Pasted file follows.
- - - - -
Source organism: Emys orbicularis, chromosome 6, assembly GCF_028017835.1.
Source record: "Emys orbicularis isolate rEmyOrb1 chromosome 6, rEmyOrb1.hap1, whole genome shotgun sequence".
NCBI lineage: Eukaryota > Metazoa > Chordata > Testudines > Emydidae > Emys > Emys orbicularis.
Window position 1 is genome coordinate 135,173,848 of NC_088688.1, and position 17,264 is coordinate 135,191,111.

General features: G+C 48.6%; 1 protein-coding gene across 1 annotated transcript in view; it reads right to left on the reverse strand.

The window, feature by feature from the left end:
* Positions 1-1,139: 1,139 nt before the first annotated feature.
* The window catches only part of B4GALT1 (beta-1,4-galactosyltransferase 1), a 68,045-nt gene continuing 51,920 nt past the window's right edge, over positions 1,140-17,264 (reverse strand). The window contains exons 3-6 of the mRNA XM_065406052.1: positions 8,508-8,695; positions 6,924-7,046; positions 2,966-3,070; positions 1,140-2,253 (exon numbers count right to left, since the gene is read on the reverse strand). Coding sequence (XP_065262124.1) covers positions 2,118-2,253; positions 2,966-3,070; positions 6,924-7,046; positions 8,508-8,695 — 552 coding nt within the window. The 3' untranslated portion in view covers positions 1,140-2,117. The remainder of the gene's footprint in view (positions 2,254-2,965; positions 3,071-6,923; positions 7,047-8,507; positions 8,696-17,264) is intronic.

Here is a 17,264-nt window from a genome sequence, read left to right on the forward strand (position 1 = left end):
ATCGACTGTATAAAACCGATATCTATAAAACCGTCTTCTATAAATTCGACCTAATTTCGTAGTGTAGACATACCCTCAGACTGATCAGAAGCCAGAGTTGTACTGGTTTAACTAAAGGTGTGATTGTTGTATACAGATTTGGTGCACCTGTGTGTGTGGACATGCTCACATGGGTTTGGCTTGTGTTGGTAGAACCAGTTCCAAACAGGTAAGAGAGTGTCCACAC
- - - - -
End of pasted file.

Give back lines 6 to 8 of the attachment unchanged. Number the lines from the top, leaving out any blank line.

The window, feature by feature from the left end:
* Positions 1-1,139: 1,139 nt before the first annotated feature.
* The window catches only part of B4GALT1 (beta-1,4-galactosyltransferase 1), a 68,045-nt gene continuing 51,920 nt past the window's right edge, over positions 1,140-17,264 (reverse strand). The window contains exons 3-6 of the mRNA XM_065406052.1: positions 8,508-8,695; positions 6,924-7,046; positions 2,966-3,070; positions 1,140-2,253 (exon numbers count right to left, since the gene is read on the reverse strand). Coding sequence (XP_065262124.1) covers positions 2,118-2,253; positions 2,966-3,070; positions 6,924-7,046; positions 8,508-8,695 — 552 coding nt within the window. The 3' untranslated portion in view covers positions 1,140-2,117. The remainder of the gene's footprint in view (positions 2,254-2,965; positions 3,071-6,923; positions 7,047-8,507; positions 8,696-17,264) is intronic.